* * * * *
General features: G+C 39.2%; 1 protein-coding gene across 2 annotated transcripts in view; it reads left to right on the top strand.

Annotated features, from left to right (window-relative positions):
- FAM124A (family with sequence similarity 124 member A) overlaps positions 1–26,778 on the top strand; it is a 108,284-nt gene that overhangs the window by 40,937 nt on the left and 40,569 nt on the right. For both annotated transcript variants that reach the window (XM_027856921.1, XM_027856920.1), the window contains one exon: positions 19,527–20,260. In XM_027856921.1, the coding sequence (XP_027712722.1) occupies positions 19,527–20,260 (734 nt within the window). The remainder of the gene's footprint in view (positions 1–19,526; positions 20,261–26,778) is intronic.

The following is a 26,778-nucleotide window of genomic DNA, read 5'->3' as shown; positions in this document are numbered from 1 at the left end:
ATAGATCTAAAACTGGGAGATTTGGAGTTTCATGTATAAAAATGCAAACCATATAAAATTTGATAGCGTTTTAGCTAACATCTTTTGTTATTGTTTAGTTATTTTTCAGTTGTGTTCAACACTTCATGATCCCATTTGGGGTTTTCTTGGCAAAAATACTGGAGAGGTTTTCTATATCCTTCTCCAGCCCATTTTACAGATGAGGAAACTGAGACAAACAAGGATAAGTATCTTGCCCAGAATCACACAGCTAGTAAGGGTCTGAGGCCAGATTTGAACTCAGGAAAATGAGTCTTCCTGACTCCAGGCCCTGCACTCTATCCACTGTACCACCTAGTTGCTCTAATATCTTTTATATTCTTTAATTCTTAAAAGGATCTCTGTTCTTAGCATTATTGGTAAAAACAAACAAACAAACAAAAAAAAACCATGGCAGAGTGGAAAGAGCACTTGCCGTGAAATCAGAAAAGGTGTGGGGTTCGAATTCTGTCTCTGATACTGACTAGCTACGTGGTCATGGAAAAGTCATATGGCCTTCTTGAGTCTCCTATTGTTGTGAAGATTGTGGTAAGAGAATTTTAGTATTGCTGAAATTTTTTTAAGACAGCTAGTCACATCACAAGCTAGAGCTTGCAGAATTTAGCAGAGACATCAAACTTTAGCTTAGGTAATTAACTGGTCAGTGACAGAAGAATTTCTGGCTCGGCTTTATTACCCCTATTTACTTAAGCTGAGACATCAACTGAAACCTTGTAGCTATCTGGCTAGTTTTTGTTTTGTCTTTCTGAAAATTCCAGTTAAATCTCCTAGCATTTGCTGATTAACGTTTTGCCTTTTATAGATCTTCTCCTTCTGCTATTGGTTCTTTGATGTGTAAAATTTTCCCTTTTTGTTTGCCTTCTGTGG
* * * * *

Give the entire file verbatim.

General features: G+C 39.2%; 1 protein-coding gene across 2 annotated transcripts in view; it reads left to right on the top strand.

Annotated features, from left to right (window-relative positions):
- FAM124A (family with sequence similarity 124 member A) overlaps positions 1–26,778 on the top strand; it is a 108,284-nt gene that overhangs the window by 40,937 nt on the left and 40,569 nt on the right. For both annotated transcript variants that reach the window (XM_027856921.1, XM_027856920.1), the window contains one exon: positions 19,527–20,260. In XM_027856921.1, the coding sequence (XP_027712722.1) occupies positions 19,527–20,260 (734 nt within the window). The remainder of the gene's footprint in view (positions 1–19,526; positions 20,261–26,778) is intronic.

The following is a 26,778-nucleotide window of genomic DNA, read 5'->3' as shown; positions in this document are numbered from 1 at the left end:
ATAGATCTAAAACTGGGAGATTTGGAGTTTCATGTATAAAAATGCAAACCATATAAAATTTGATAGCGTTTTAGCTAACATCTTTTGTTATTGTTTAGTTATTTTTCAGTTGTGTTCAACACTTCATGATCCCATTTGGGGTTTTCTTGGCAAAAATACTGGAGAGGTTTTCTATATCCTTCTCCAGCCCATTTTACAGATGAGGAAACTGAGACAAACAAGGATAAGTATCTTGCCCAGAATCACACAGCTAGTAAGGGTCTGAGGCCAGATTTGAACTCAGGAAAATGAGTCTTCCTGACTCCAGGCCCTGCACTCTATCCACTGTACCACCTAGTTGCTCTAATATCTTTTATATTCTTTAATTCTTAAAAGGATCTCTGTTCTTAGCATTATTGGTAAAAACAAACAAACAAACAAAAAAAAACCATGGCAGAGTGGAAAGAGCACTTGCCGTGAAATCAGAAAAGGTGTGGGGTTCGAATTCTGTCTCTGATACTGACTAGCTACGTGGTCATGGAAAAGTCATATGGCCTTCTTGAGTCTCCTATTGTTGTGAAGATTGTGGTAAGAGAATTTTAGTATTGCTGAAATTTTTTTAAGACAGCTAGTCACATCACAAGCTAGAGCTTGCAGAATTTAGCAGAGACATCAAACTTTAGCTTAGGTAATTAACTGGTCAGTGACAGAAGAATTTCTGGCTCGGCTTTATTACCCCTATTTACTTAAGCTGAGACATCAACTGAAACCTTGTAGCTATCTGGCTAGTTTTTGTTTTGTCTTTCTGAAAATTCCAGTTAAATCTCCTAGCATTTGCTGATTAACGTTTTGCCTTTTATAGATCTTCTCCTTCTGCTATTGGTTCTTTGATGTGTAAAATTTTCCCTTTTTGTTTGCCTTCTGTGG